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Keywords:

  • cartilage defect;
  • metallic implant;
  • medial femoral condyle;
  • animal model

Abstract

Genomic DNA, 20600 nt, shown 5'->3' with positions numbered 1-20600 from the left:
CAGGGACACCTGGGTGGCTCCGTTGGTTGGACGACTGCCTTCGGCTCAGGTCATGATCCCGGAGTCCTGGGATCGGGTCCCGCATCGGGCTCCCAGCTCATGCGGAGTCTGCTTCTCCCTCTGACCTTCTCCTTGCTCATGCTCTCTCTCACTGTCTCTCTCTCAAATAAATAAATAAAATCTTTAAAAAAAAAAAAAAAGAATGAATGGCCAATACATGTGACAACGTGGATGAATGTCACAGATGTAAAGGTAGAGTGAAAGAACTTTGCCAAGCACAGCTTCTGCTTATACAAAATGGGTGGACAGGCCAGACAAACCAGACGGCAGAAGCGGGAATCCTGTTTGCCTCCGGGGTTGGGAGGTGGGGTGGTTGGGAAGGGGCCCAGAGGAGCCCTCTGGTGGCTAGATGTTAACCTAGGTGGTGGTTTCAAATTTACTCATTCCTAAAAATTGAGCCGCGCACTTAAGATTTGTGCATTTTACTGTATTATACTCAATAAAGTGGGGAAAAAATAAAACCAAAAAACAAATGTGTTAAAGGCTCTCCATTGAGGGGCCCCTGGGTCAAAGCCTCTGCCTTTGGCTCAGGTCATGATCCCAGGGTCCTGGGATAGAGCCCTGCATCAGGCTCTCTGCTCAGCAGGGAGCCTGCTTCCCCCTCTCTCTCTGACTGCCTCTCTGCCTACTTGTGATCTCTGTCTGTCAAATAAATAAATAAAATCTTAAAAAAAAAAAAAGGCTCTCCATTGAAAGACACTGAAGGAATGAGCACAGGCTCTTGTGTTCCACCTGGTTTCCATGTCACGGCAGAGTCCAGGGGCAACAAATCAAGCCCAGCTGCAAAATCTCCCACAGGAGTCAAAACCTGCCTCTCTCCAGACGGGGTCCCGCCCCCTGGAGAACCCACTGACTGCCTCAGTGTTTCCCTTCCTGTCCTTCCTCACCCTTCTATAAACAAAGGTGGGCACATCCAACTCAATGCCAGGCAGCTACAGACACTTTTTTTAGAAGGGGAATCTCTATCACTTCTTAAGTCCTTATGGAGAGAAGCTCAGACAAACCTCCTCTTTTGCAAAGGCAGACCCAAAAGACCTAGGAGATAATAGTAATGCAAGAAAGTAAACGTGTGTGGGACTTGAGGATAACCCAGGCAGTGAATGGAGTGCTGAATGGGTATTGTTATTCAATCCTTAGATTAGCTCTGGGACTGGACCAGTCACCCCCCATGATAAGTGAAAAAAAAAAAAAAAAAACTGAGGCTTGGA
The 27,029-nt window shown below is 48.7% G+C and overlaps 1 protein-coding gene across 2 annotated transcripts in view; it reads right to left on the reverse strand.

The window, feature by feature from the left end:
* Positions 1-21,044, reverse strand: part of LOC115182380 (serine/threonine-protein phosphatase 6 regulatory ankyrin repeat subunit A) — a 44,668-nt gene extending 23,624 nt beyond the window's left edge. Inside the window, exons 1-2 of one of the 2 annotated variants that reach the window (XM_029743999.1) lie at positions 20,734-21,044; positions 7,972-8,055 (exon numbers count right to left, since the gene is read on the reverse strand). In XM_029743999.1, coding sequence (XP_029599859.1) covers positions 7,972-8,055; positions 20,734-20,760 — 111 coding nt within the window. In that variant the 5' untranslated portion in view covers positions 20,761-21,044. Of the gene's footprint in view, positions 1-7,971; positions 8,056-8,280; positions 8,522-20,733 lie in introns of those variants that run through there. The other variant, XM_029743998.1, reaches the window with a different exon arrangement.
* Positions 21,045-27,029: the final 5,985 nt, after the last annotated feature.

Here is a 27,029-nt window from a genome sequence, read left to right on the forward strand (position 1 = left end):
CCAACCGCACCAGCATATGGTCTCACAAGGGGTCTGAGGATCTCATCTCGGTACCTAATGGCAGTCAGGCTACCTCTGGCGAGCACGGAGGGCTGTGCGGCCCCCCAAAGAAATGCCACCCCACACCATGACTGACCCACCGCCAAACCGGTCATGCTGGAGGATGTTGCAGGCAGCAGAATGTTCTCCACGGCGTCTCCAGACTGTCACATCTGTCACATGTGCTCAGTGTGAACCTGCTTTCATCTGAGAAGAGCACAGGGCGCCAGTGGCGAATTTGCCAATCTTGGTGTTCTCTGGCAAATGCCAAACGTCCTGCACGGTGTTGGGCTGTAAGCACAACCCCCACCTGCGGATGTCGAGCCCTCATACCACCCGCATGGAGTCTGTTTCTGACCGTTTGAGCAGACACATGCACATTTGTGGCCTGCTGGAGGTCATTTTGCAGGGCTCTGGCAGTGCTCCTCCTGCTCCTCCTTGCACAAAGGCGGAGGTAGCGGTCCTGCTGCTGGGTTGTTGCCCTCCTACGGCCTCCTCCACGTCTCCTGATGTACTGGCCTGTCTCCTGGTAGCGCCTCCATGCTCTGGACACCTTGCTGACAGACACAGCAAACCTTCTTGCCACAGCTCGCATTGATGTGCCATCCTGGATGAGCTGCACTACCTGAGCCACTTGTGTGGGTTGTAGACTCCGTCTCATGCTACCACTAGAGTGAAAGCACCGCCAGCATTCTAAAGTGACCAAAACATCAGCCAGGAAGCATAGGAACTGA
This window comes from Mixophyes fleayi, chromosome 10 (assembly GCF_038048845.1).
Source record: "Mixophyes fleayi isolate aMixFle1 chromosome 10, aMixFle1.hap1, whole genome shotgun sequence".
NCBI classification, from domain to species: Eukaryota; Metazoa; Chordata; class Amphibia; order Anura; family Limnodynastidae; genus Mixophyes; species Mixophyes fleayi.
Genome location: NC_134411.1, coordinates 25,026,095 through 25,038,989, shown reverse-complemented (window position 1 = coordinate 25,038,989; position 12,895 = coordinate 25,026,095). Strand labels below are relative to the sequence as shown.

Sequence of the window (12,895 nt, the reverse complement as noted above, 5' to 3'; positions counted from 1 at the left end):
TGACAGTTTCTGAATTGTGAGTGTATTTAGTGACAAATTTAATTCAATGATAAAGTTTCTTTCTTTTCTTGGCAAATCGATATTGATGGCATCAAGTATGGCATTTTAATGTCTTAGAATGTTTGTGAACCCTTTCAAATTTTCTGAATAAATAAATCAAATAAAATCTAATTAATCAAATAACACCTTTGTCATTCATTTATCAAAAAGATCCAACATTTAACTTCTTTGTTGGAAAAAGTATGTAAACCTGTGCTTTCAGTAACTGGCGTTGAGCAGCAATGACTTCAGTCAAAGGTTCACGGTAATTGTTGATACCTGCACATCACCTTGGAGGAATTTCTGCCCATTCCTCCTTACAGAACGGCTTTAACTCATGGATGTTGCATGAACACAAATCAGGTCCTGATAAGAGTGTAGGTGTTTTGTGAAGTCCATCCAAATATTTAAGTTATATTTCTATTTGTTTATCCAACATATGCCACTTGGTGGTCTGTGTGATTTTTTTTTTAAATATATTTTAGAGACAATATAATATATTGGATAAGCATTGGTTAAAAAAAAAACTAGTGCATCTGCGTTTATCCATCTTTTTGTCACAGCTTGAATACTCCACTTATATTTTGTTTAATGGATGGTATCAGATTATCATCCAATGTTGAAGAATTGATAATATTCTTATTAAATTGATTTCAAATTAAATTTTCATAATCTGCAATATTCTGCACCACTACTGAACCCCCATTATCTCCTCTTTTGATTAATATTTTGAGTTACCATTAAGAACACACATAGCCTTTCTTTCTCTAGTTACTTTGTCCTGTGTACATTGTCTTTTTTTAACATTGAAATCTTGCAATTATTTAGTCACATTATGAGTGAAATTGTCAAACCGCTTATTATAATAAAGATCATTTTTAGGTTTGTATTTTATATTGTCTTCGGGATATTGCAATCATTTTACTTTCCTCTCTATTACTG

Focal full-thickness cartilage lesions of the human medial femoral condyle (MFC) can cause pain and functional impairment. Affected middle-aged patients respond unpredictably to existing treatments and knee arthroplasty may be required, prompting risk of revision. This study assesses the safety of, and biological and functional response to, a metallic resurfacing implant which may delay or obviate the need for traditional arthroplasty. The anatomic contour of the surgically exposed MFC of six adult goats was digitally mapped and an 11 mm diameter full-thickness osteochondral defect was created. An anchor-based Co–Cr resurfacing implant, matching the mapped articular contour, was implanted. Each goat's contralateral unoperated femorotibial joint was used as a control. Postoperative outcome was assessed by lameness examination, radiography, arthroscopy, synoviocentesis, necropsy, and histology up to 26 (n = 3) or 52 (n = 3) weeks. By postoperative week (POW) 4, goats demonstrated normal range of motion, no joint effusion, and only mild lameness in the operated limb. By POW 26 the animals were sound with only occasional very mild lameness. Arthroscopy at POW 14 revealed moderate synovial inflammation and a chondral membrane extending centrally across the implant surface. Radiographs at POWs 14 to 52 implied implant stability in the operated joints, as well as subchondral bone remodeling and mild exostosis formation in the operated and contralateral unoperated joints of some goats. By POW 26, histology revealed new trabecular bone abutting the implant. At POWs 26 and 52 MFC cartilage was metachromatic and intact in the operated and unoperated femorotibial joints. Proximal tibiae of some operated and unoperated limbs demonstrated limited subchondral bone remodeling and foci of articular cartilage fibrillation and thinning. The chondral membrane crossing the prosthesis possessed a metachromatic matrix containing singular and clustered chondrocytes. Our data imply the safety, biocompatibility, and functionality of the implant. Focal articular damage was documented in the operated joints at POWs 26 and 52, but lesions were much reduced over those previously reported in untreated defects. Expanded animal or preclinical human studies are justified. © 2006 Orthopaedic Research Society. Published by Wiley Periodicals, Inc. J Orthop Res